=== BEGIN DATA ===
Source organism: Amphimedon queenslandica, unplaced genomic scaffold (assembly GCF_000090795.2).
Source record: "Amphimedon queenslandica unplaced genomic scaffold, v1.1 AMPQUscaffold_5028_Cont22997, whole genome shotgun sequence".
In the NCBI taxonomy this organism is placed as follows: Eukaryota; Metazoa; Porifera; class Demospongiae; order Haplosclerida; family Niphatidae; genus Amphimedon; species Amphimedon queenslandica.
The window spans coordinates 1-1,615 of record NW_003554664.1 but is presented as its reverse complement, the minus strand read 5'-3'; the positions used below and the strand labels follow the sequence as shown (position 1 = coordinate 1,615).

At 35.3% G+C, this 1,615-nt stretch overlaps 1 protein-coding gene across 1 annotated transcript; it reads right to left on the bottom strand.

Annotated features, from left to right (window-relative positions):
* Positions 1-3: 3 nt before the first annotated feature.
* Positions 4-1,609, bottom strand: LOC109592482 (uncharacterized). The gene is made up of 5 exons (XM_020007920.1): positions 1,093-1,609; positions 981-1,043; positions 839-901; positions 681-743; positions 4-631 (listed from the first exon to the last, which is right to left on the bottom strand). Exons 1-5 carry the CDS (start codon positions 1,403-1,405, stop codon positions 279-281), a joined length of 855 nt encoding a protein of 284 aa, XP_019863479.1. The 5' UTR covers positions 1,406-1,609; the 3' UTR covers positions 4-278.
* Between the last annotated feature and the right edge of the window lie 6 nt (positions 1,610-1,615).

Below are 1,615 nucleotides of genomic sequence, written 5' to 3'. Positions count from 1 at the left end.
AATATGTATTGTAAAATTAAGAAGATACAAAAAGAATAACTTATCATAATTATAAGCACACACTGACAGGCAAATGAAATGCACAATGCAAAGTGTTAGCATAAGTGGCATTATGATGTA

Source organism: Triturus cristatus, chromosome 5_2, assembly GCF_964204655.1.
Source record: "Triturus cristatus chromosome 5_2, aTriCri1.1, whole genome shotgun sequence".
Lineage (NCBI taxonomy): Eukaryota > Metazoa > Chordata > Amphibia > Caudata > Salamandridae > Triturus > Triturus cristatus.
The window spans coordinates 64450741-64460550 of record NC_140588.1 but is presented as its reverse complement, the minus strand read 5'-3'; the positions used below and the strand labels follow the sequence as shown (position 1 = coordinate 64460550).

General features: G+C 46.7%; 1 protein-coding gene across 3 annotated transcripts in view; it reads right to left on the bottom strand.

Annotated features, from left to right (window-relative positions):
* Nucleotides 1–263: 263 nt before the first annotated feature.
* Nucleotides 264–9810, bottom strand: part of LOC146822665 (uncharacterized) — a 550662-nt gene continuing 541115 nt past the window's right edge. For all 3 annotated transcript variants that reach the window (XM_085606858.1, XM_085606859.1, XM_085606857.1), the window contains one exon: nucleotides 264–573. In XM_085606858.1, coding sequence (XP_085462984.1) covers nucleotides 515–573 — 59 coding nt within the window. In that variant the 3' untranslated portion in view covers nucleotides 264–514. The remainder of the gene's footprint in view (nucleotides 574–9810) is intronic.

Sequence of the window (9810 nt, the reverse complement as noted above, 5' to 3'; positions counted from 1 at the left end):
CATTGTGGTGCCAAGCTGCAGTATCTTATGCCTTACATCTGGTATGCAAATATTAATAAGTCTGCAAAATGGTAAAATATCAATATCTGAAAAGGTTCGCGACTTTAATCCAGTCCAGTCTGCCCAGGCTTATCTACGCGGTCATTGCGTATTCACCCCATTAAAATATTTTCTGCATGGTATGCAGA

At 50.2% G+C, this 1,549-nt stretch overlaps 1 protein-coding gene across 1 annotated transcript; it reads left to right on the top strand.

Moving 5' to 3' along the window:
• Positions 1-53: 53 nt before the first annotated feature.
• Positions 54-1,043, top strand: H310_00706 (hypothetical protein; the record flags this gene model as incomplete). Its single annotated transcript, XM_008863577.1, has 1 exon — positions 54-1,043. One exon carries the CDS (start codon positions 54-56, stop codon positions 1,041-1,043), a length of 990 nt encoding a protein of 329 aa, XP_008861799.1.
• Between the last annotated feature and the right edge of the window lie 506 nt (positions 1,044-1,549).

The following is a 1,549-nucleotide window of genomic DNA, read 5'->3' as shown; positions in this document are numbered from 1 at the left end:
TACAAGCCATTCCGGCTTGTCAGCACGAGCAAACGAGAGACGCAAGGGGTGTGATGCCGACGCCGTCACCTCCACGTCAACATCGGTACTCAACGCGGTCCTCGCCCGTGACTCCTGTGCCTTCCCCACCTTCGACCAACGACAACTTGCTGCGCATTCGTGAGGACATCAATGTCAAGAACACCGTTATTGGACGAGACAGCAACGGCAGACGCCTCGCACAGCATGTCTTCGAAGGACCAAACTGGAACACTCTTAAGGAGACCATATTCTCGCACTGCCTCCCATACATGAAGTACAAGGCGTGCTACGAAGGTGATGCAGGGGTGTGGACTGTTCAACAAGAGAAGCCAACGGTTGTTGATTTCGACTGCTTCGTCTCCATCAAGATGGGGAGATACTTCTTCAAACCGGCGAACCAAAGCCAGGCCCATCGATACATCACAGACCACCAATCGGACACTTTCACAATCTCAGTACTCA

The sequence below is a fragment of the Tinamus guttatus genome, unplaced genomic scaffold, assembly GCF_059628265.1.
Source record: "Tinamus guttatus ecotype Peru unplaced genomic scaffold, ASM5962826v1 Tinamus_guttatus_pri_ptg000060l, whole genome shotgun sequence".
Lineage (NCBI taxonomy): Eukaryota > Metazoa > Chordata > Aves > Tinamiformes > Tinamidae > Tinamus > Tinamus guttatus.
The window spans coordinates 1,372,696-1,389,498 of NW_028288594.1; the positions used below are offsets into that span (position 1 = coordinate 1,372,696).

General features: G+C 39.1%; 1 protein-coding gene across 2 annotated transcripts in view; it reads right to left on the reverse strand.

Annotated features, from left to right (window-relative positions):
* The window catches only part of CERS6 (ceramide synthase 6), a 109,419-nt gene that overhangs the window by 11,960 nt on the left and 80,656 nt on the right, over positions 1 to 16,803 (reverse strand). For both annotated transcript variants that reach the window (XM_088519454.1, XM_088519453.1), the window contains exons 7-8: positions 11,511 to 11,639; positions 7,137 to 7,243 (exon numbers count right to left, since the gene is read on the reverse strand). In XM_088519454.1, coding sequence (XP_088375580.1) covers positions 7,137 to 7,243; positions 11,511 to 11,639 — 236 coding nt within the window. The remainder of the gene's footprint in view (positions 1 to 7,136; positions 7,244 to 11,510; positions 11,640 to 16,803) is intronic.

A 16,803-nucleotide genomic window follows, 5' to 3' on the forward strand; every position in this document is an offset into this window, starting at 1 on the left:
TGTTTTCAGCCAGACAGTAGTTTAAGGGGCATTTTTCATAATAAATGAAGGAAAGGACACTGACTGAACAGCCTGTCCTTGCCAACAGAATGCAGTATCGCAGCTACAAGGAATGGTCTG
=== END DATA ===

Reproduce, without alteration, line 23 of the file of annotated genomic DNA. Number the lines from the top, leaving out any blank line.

Moving 5' to 3' along the window: